*And boy, is Austrian schnapps a revelation. It's like drinking real beer after having only previously known Zima. :beer
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Re: How to learn a second language

Post by GerryL »

CountryBoy wrote:Just curious if anyone has ever attended

http://www.alliancefr.org/en

anywhere in the world.
I attended AF in Paris when I lived there 46 years ago. Taking French classes at either the Sorbonne or at AF was a requirement for getting my position as an au pair. From what I saw visiting the website some months ago, the courses have changed a lot. I visited the campus when I was in Paris in October. One warning: Attending AF you will meet a lot of people of various ages. They will be from many different countries -- but not France. Not a way to meet locals.

I took a course at the AF in Portland, OR this summer. It helped get me ready for my trip but I'm not sure I will take another.
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Re: How to learn a second language

Post by gd »

CountryBoy wrote:Just curious if anyone has ever attended
http://www.alliancefr.org/en
anywhere in the world.
I took some 2-month courses at the Goethe Institute in Germany, which sounds like the German equivalent. It was a great experience, people from all over the world, and instructors who were skilled at teaching from nothing in only German. I'd definitely try to do it in-country, though. This kind of thing makes an excellent extended vacation. The biggest problem was most students (from everywhere) spoke english, so tended to revert to that outside of class. The girlfriend is still the key, though. Which I met through the Goethe Institute. And, fair warning, married.
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Re: How to learn a second language

Post by cinghiale »

I have had good luck requesting the Pimsleur courses via Interlibrary Loan. Yes, they are pricey, even when purchased used on Amazon or eBay. But it's hard to beat free. If you can plan ahead and be patient, and if your library can get them, Pimsleur provides an excellent core for both speaking and comprehension.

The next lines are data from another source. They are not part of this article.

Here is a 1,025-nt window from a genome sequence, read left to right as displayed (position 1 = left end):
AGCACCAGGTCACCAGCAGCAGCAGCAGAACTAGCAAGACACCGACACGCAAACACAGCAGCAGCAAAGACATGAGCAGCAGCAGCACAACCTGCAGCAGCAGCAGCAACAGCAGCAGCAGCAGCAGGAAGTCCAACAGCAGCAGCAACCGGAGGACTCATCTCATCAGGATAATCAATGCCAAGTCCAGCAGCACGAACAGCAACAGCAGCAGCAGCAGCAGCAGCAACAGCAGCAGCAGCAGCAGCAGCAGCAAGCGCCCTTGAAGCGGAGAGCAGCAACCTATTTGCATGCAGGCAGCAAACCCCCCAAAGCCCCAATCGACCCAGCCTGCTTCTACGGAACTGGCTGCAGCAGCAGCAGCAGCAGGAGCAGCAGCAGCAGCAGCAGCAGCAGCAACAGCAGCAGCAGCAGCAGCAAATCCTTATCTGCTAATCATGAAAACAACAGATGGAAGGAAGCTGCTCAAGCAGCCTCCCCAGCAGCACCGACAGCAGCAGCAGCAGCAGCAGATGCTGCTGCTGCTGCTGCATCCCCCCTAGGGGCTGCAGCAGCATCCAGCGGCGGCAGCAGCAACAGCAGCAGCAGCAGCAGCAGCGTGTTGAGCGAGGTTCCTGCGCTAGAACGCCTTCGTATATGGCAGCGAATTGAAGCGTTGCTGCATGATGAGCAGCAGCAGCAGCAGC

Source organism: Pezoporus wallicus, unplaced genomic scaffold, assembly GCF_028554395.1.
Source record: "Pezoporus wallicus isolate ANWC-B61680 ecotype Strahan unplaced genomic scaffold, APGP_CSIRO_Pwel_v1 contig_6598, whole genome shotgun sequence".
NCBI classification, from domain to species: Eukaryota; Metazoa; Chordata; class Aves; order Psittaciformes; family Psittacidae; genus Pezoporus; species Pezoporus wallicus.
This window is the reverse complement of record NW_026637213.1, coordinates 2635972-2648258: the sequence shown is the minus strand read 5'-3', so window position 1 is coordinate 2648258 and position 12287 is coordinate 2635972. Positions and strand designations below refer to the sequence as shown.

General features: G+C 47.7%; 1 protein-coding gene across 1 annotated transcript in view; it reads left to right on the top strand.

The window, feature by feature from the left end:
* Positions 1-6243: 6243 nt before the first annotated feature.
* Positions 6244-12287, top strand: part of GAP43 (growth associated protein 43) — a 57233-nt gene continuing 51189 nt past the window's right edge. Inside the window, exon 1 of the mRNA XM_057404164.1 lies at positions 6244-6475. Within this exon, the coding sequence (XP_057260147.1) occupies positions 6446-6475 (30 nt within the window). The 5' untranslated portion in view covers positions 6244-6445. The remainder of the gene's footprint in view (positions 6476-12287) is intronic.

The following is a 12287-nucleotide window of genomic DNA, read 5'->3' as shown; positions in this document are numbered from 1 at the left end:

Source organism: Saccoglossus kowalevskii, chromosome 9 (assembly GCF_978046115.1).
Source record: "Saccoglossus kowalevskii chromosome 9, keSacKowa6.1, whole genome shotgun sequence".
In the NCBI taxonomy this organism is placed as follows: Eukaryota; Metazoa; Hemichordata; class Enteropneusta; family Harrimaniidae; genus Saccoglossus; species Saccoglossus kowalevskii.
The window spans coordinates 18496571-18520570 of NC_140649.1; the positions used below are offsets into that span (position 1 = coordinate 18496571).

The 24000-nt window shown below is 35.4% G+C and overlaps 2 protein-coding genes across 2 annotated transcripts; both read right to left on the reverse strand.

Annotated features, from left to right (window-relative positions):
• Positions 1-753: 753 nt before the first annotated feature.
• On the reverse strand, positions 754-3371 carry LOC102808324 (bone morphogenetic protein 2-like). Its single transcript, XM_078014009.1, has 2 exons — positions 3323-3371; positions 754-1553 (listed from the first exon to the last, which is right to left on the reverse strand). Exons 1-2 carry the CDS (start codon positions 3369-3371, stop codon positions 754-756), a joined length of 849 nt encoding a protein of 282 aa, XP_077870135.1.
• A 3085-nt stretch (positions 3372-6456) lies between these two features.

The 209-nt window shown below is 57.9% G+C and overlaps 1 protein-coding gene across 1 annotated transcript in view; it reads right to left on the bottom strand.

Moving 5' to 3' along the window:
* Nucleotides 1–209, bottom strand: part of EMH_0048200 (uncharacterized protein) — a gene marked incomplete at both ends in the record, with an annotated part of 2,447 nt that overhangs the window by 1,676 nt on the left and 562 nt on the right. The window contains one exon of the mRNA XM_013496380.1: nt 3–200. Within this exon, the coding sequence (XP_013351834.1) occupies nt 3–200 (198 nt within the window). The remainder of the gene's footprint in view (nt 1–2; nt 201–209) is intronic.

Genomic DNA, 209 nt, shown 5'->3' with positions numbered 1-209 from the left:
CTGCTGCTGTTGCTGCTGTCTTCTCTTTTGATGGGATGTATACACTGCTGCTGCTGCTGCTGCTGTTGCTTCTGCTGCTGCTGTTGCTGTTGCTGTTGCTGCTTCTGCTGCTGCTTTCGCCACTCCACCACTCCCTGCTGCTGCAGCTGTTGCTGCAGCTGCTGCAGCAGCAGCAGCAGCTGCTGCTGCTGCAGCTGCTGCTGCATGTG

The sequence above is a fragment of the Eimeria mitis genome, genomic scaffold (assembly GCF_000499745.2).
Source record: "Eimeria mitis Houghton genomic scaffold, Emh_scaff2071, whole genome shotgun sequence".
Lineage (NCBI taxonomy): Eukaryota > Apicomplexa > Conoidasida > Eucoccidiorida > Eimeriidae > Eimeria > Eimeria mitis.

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Re: How to learn a second language

Post by ladders11 »

YttriumNitrate wrote:
JupiterJones wrote:Anyway, you can screw up your articles, conjugations, tenses, etc., pretty badly and usually still manage to more-or-less get your point across in a foreign language. You're not going to be able to get into deep conversations about the state of the world, but a handful of words, a few polite phrases, and a lot of gesturing can go a long way.
I would also add that the mere attempt at speaking the native language will often go a long way in making your interactions with the local people more pleasant. One time I went to a conference in Montreal with two other lab mates who never studied French. Afterwards, they were complaining about how rude everyone was, but I had the exact opposite experience since I would always start off speaking to people with my really bad French.
Funny, when I was in Montreal some teenagers on skateboards almost ran into me. Apparently one felt it was my fault getting in their way, so he came at me demonstrably angry and speaking french. Feeling threatened and confused, the first thing that came to my mind was "perdon" (an apology in spanish). This worked!

I have also used Duolingo with the most success. And studying the lists of most common words. Also, buying comic books on ebay, if you can find them in your target language.
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CountryBoy
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Re: How to learn a second language

Post by CountryBoy »

Wow, comic books, I never heard of that! :oops:
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GerryL
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Re: How to learn a second language

Post by GerryL »

CountryBoy wrote:Wow, comic books, I never heard of that! :oops:
On my recent trip to France I was able to purchase the 3 volumes of Asterix that complete my collection (limited to titles prior to the death of co-creator Goscinny). I was also able to buy the latest title on the day it went on sale. I also have a selection of Lucky Luke titles. Many people are fans of Tin Tin. French comics are a great way to enjoy reading in the language as they tend to have different levels of humor/meaning to make them interesting to both children and adults. Unfortunately they are rather expensive in the US market.
MoonOrb
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Re: How to learn a second language

Post by MoonOrb »

I haunt used bookstores (especially Half Price Books, if you have one of those in your area) for French comics and graphic novels.
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CountryBoy
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Re: How to learn a second language

Post by CountryBoy »

graphic novels in French?
MoonOrb
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Re: How to learn a second language

Post by MoonOrb »

Yes, although I might be using the term "graphic novel" a little loosely? But I've picked up a number of things that are bound in hardcover, some in soft cover, and they're much thicker and longer than what I normally think of as a comic book. Some of them simply might be compendiums of many issues of comics, some I'm pretty sure are actually graphic novels (novellas?).